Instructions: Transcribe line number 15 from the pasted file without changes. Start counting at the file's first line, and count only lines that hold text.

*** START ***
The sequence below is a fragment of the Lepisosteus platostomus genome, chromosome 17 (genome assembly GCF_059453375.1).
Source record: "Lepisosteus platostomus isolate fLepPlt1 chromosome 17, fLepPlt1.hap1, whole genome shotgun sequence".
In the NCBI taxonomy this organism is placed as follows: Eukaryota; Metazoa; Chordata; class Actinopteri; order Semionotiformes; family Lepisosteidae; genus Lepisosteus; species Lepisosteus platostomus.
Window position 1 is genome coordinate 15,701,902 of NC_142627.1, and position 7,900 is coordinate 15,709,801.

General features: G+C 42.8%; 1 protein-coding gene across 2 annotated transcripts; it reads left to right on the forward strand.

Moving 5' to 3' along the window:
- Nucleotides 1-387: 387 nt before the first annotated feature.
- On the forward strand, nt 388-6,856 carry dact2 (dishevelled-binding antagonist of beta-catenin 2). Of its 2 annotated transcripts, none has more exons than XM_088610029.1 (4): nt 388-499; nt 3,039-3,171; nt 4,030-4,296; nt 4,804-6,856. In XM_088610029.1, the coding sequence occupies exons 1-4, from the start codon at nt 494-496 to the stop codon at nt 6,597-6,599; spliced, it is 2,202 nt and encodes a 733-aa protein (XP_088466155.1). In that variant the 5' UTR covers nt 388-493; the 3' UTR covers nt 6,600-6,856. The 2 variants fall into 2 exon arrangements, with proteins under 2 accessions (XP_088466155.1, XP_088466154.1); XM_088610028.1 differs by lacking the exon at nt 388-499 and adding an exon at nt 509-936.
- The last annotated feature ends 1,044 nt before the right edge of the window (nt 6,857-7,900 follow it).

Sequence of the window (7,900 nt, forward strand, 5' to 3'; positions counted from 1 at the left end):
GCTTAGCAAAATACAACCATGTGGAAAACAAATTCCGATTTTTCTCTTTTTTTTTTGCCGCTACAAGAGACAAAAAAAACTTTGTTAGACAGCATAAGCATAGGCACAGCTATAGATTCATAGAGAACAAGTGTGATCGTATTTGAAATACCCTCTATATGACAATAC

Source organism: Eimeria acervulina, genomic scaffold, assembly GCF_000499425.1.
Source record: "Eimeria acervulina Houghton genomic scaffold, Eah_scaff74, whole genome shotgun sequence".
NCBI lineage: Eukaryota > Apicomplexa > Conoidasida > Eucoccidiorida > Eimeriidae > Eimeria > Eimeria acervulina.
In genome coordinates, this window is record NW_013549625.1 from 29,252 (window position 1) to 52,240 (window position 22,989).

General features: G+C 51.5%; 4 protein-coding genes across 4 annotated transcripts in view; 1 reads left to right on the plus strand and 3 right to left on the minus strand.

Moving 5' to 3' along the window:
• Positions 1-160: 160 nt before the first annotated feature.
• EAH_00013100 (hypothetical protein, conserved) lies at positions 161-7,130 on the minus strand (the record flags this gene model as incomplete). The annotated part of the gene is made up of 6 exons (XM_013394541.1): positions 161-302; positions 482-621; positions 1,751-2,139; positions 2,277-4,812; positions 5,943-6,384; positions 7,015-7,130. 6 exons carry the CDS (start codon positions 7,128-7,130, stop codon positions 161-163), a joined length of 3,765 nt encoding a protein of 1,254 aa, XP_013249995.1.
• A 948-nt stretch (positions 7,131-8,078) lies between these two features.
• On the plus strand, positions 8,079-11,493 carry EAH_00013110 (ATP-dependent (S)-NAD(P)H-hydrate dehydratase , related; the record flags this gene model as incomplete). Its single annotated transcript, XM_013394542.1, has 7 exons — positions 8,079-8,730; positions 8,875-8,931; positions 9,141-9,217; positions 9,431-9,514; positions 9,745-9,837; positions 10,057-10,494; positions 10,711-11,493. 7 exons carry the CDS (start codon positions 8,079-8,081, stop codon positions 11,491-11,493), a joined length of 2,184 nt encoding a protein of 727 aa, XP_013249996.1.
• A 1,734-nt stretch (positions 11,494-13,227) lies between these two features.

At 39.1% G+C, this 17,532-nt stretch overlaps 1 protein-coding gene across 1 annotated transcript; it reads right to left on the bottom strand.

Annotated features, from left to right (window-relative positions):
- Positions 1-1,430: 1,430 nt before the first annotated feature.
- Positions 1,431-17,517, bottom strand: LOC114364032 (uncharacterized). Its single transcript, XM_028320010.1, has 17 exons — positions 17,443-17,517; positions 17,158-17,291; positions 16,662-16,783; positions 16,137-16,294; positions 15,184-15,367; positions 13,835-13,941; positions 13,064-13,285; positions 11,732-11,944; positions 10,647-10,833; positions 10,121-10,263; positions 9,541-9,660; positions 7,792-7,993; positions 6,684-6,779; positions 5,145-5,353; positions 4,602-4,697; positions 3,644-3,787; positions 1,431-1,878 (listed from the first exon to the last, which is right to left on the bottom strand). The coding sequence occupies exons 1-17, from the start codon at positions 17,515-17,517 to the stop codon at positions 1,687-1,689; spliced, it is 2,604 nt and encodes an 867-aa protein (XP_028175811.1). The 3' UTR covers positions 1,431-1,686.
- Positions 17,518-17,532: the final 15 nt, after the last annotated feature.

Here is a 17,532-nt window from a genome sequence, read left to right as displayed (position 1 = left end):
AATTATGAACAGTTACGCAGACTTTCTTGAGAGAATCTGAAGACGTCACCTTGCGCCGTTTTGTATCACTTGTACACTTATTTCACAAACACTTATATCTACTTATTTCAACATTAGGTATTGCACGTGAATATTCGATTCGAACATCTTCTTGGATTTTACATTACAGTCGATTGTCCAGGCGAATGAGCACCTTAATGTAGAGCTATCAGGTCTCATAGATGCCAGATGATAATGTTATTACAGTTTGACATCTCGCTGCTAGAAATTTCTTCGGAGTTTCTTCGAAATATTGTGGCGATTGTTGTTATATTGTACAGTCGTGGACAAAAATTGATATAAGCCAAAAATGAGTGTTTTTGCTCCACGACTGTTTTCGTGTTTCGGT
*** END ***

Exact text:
In genome coordinates, this window is record NW_013549625.1 from 29,252 (window position 1) to 52,240 (window position 22,989).